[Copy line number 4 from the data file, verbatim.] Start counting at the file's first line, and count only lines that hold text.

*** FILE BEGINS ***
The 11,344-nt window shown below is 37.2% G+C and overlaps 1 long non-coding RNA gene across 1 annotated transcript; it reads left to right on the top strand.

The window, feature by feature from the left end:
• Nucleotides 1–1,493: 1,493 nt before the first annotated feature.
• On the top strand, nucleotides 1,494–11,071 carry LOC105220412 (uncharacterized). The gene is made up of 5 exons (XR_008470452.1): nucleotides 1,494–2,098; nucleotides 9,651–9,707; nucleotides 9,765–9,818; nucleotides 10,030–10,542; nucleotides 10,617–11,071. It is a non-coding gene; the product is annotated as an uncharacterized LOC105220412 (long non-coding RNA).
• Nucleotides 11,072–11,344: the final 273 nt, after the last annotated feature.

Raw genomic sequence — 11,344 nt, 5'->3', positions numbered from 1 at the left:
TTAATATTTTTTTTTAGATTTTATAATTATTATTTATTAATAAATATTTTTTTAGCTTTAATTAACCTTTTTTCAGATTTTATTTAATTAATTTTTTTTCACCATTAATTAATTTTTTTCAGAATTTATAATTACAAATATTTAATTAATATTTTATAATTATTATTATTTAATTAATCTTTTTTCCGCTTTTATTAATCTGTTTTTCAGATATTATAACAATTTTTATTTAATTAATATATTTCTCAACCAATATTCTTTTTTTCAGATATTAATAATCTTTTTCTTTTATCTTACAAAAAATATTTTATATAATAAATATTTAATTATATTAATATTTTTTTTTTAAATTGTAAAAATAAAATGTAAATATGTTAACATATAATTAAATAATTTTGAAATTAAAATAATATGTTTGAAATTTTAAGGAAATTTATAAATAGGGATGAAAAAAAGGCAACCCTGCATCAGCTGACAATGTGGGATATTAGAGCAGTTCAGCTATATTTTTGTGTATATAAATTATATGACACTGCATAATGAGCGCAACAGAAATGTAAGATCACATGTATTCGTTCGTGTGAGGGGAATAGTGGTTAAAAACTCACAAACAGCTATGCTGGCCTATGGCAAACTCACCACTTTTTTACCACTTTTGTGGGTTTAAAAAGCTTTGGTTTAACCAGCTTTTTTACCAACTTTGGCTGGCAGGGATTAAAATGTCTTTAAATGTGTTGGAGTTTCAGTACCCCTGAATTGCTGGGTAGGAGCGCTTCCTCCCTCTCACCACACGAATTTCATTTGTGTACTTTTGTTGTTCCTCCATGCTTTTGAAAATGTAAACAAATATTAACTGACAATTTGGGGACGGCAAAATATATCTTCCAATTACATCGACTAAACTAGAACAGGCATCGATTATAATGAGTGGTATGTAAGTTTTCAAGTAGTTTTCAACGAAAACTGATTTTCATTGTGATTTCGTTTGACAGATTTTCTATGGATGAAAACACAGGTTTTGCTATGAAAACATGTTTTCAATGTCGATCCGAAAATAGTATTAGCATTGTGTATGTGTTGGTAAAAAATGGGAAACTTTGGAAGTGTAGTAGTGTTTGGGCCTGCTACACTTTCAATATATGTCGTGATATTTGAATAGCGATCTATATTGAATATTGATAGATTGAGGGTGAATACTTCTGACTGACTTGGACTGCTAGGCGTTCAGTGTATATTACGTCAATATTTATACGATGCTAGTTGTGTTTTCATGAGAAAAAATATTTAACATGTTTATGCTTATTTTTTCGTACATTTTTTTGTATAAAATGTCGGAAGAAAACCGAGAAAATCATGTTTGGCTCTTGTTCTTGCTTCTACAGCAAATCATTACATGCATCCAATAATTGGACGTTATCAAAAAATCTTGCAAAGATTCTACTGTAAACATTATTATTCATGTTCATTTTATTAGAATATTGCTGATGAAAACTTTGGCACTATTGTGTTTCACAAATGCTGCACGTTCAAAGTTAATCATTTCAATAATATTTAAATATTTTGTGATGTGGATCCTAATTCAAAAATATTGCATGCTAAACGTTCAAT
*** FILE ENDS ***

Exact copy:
• On the top strand, nucleotides 1,494–11,071 carry LOC105220412 (uncharacterized). The gene is made up of 5 exons (XR_008470452.1): nucleotides 1,494–2,098; nucleotides 9,651–9,707; nucleotides 9,765–9,818; nucleotides 10,030–10,542; nucleotides 10,617–11,071. It is a non-coding gene; the product is annotated as an uncharacterized LOC105220412 (long non-coding RNA).